Discrete Mathematics and Functional Programming. Author: Thomas VanDrunen Thomas VanDrunen, Functional programming as a discrete mathematics. Discrete Mathematics and Functional Programming is a textbook on discrete mathematics and functional programming in ML by Thomas VanDrunen. Of course discrete math is not exactly a very deep branch, but still it gives you a /Discrete-Mathematics-Functional-Programming-VanDrunen/dp/
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Companion resources are available at the books’ website. I also recommend and will sometimes refer to Discrete Mathematics: An Open Introduction by Oscar Levin, which is available online. On MathLAN, you can access the interpreter by typing “sml”, although I recommend typing “rlwrap sml” so that the arrow keys behave as expected. Alternatively, you can use a package manager like Homebrew on a Mac.
We will also spend a great deal of time learning to write mathematical proofs.
For additional references on mathematical writing and notation, I recommend the following: Book of Proof by Richard Hammack. Writing and Proof by Ted Sundstrom. How to Prove It by Daniel Velleman.
Discrete Mathematics and Functional Programming
Learn how to interpret mathematical language and symbols properly, and how to communicate mathematical ideas effectively. Learn the logic of mathematical arguments, different ways to prove a statement, and how to construct your own proofs. Develop your ability to think recursively, and how to justify recursive procedures using mathematical induction. Develop your functional programming abilities mathekatics Standard ML.
Understand the relationship between programs and proofs. Learn new ways to justify the correctness of a program, as well as conceptual techniques to help understand the run time of a program. Learn some fundamental combinatorial concepts: Learn how to abstract away essential ideas and to represent data using sequences, relations, graphs, and other combinatorial models. Homework assignments will be due every other class period.
Homework will be posted to the course webpage, and will include a mixture of computations, explanations, proofs, and programming. Please take the time to write your solutions neatly and carefully! All homework assignments consisting of more than one page must be stapled. In addition to your written work, you should email me the text of the ML programs that you write for each assignment. Please just copy and paste the text into the body your email.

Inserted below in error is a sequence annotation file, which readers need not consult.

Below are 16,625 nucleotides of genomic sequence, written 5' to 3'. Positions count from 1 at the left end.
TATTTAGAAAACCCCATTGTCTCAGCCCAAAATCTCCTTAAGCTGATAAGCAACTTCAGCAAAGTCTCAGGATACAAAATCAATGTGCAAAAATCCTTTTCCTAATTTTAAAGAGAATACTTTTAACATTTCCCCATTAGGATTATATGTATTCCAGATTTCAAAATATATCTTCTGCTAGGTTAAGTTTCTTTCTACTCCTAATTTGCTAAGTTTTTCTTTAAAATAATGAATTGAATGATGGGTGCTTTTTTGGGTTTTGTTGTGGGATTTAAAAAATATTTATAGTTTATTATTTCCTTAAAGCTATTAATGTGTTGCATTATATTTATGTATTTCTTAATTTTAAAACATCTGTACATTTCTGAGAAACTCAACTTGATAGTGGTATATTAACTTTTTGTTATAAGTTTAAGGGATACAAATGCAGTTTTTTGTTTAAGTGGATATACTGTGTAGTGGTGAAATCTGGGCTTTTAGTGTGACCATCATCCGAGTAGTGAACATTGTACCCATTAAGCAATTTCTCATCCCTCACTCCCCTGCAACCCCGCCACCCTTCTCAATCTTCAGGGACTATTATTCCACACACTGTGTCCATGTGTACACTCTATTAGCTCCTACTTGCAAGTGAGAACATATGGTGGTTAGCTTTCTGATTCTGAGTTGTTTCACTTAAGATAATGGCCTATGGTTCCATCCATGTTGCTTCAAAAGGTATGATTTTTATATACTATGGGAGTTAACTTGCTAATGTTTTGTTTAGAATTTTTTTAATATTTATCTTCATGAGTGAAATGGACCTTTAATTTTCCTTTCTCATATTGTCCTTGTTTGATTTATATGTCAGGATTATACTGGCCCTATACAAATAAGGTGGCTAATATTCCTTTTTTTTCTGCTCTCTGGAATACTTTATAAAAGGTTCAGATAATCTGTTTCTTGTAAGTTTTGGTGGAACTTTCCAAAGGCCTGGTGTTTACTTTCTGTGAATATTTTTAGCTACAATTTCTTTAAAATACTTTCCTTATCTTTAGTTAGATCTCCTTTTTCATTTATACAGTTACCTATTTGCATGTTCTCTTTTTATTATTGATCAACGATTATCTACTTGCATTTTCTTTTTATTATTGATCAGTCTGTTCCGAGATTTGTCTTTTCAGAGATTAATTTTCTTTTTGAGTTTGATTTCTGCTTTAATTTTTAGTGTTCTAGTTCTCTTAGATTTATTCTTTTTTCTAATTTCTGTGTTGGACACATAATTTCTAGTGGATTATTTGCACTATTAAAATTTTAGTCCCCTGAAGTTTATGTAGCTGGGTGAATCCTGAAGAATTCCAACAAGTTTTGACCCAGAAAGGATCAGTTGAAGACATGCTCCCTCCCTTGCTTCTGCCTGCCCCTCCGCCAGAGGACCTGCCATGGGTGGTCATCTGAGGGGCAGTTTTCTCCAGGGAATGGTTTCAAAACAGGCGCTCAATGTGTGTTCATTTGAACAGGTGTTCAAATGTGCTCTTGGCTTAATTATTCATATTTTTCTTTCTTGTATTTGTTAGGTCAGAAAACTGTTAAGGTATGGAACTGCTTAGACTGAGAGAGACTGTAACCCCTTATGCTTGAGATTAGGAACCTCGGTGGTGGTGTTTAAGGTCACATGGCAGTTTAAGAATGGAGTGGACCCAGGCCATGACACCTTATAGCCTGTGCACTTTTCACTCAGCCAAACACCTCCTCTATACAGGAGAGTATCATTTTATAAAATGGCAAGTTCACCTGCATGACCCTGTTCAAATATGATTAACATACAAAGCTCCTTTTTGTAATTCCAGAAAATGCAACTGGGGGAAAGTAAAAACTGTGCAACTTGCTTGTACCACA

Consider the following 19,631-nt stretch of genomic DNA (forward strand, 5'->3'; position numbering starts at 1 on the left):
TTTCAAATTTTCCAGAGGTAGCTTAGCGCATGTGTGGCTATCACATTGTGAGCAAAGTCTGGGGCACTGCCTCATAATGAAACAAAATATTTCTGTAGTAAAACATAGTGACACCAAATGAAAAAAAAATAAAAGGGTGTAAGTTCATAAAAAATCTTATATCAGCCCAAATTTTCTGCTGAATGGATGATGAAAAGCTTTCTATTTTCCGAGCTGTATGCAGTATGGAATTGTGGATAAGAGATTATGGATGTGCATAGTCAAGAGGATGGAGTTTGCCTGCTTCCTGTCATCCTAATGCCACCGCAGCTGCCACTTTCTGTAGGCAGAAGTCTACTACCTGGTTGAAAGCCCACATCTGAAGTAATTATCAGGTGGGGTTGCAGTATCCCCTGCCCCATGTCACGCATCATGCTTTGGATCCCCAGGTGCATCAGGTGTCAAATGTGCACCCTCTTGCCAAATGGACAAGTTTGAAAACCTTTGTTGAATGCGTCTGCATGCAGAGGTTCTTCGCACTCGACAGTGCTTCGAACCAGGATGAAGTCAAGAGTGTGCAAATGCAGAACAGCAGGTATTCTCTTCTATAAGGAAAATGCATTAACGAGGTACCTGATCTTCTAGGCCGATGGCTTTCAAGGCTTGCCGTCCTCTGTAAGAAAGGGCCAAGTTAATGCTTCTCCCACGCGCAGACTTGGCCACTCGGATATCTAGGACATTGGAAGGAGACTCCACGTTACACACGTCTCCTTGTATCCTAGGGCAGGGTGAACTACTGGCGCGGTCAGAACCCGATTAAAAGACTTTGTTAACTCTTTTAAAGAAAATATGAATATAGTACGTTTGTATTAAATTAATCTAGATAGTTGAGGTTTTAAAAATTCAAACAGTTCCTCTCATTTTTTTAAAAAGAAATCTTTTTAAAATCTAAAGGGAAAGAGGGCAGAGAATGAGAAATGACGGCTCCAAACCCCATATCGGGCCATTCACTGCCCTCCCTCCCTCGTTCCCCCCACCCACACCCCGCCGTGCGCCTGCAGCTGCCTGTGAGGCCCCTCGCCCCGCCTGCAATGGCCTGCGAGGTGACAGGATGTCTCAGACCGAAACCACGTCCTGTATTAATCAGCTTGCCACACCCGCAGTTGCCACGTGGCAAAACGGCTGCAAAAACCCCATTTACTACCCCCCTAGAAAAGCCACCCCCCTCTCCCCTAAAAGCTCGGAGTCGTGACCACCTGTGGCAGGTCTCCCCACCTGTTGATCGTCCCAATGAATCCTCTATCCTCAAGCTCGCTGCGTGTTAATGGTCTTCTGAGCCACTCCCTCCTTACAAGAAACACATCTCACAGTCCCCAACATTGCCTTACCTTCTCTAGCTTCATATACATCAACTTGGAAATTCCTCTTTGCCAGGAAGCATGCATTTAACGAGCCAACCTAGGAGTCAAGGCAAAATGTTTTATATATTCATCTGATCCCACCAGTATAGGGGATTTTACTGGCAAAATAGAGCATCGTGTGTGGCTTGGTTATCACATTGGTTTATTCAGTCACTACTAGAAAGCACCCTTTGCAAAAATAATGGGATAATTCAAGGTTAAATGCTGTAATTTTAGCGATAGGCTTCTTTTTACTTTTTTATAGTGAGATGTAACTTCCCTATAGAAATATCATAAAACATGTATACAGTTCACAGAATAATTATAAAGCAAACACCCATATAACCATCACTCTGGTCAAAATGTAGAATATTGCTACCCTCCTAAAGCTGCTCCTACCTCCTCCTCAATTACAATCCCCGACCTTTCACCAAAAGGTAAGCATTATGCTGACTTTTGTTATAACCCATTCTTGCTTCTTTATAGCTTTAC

Homework is due at the beginning of class i. Unless you have a serious emergency that you bring to my attention before a homework assignment is due, late homework will not be accepted after the class in which it is due.
Solutions to the homework will be posted to the course webpage. Your lowest homework score will be dropped. Unlike some of your past experiences in mathematics, there will typically be many correct answers to each problem.
As a result, clarity of exposition and the proper use of mathematical terminology are as vital to your solutions as having the correct idea. A major goal of this course is to learn how to express your mathematical ideas correctly and to write convincing proofs.
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Do not be alarmed if your homework has many comments about how to improve nobody starts out as an expert. If you want to keep digital records of your work, I recommend learning how to type your solutions. LaTeX is a wonderful free typesetting system which produces high-quality documents at the cost of only a small amount of additional effort beyond the nontrivial start-up cost of learning to use it. If you plan to do any kind of mathematical or scientific writing in the future, you will likely use LaTeX, so taking the time now to ahd yourself with it will greatly pay off in the long run.